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Teens turn to screens to get their news

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CHARLESTON, W.Va. -- The modern strides in multimedia have been explosive. News does not only come from newspapers anymore; now, news can come from places like Facebook, Twitter, blogs, online publications of newspapers and magazines and a multitude of TV channels and shows.

The opportunities for people to catch up on the latest information have broadened immensely. Teenagers are especially feeling the effects of this as they take advantage of much more diverse newsgathering. Now, young people can see news from their hometown to the Swiss Alps in just the swipe of a finger, the click of a remote or the traditional flip of a page.

Pocahontas County High School senior Rachel McComb says she gets her news from Channel One, a news broadcast PCHS students watch in their classrooms each morning. She also says she gets her news from her friends, who get their news mostly from the Internet.

According to the 2011 Survey of High School Teachers and Students, the Knight Foundation reported that students are using digital media for news more than ever before. In 2011, 54 percent of students used the Internet to read news on a daily basis versus the 42 percent that read the news in print (newspapers, magazines, etc.).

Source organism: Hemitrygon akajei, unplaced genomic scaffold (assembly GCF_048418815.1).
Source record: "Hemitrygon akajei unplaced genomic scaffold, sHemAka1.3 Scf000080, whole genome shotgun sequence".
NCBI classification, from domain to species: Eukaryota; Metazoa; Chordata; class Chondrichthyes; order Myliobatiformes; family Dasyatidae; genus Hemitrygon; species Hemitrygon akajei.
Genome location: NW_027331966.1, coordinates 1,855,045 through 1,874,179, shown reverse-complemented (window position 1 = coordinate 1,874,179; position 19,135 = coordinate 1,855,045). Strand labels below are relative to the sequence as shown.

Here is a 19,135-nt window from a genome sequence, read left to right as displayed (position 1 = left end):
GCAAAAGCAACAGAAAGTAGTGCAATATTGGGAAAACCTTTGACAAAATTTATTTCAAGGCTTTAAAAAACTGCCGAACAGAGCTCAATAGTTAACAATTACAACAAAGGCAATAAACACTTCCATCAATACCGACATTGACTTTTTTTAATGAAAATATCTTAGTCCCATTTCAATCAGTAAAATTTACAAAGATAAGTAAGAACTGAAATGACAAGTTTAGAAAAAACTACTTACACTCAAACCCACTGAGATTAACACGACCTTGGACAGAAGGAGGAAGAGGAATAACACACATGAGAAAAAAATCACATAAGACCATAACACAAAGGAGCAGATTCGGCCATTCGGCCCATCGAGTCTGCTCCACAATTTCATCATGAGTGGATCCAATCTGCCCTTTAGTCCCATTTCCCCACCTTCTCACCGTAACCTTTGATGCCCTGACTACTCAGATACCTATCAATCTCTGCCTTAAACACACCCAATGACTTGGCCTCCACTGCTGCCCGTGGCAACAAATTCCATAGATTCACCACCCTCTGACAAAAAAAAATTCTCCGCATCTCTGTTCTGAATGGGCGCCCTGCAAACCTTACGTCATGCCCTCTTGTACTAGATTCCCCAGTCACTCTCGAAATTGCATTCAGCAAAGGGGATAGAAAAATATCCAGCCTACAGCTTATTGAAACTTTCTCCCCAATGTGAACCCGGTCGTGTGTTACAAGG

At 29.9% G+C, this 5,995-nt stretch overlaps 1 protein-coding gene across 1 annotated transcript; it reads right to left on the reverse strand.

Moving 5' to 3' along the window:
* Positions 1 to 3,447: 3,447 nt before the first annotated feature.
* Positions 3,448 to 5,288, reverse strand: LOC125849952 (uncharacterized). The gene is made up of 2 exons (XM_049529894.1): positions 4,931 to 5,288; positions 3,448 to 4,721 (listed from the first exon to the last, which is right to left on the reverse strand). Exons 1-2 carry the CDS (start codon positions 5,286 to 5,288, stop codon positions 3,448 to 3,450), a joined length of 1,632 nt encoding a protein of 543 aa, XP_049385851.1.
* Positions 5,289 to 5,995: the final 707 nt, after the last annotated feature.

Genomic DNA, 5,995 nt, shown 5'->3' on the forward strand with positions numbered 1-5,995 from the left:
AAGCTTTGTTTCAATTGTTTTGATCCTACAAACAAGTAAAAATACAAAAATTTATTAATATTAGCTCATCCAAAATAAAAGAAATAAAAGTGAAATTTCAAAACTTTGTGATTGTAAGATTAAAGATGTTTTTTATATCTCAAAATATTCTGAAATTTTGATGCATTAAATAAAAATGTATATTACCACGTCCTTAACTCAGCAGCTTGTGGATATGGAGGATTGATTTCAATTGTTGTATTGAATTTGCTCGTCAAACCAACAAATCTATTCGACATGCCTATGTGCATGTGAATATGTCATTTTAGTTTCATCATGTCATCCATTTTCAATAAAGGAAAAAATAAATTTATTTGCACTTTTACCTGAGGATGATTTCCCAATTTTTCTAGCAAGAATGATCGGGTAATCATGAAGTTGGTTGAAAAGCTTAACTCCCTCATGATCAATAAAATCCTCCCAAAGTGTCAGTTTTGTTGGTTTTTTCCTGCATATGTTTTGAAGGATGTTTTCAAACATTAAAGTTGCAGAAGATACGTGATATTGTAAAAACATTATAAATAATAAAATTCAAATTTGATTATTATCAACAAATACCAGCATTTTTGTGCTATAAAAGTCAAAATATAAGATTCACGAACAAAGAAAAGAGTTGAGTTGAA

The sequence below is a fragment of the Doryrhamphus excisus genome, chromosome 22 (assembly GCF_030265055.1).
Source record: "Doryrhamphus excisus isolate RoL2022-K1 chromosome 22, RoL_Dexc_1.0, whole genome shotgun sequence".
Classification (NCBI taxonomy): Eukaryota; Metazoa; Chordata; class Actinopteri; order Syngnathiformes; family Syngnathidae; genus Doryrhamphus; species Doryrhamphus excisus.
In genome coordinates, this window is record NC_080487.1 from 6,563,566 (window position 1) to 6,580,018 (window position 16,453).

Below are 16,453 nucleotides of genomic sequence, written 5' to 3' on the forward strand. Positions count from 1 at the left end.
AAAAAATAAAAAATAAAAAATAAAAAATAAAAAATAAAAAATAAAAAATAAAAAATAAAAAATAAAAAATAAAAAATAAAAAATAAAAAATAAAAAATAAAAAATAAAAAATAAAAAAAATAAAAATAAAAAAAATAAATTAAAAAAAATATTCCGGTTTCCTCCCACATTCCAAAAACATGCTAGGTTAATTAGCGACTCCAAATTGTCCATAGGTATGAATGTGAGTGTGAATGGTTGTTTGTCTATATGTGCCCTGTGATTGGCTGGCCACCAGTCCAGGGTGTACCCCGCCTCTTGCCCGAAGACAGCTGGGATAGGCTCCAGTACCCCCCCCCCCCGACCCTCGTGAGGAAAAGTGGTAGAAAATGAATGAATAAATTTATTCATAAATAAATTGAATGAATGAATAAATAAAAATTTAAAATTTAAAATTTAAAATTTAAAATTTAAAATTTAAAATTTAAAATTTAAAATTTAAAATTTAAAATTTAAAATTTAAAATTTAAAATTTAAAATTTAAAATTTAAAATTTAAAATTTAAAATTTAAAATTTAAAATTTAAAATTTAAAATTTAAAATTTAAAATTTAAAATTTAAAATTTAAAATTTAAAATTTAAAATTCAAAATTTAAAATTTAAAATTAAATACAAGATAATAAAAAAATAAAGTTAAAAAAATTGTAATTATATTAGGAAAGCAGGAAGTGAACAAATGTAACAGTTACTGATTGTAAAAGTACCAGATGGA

The Internet has become solid ground for news as many newspapers and magazines make their publications available on their own websites. Apple has incorporated an app into its new software called Newsstand, where users can purchase and download online newspapers and magazines.

Now, people can have an entire newspaper issue at their fingertips. Apps like these make it especially easy for teenagers to read news as getting the news is easier, faster and more convenient. In the Knight Foundation survey, 50 percent of the students used their smartphones to regularly check the news, and 65 percent of students said they used the Internet to gather news multiple times per week.

Pocahontas County senior Anson Hatfield says he mostly gets his news from the Internet and television. In 2011, 58 percent of students watched one to two news stories on television per day.

Makayla Dean is another PCHS student who gets her news from Channel One. Dean, like many students at PCHS, watches the news broadcast every weekday.

Channel One directs their news stories toward teens, and their mission is to "[encourage] young people to be informed, digital-savvy global citizens." The show has inspired some PCHS teachers to use the news stories for class discussions, and many students have commented that Channel One is their primary source for news.

Above all, it seems the major newsfeed for teenagers today is digital media. But perhaps there still is nothing quite like having ink-stained fingertips from flipping through the pages of a printed newspaper.


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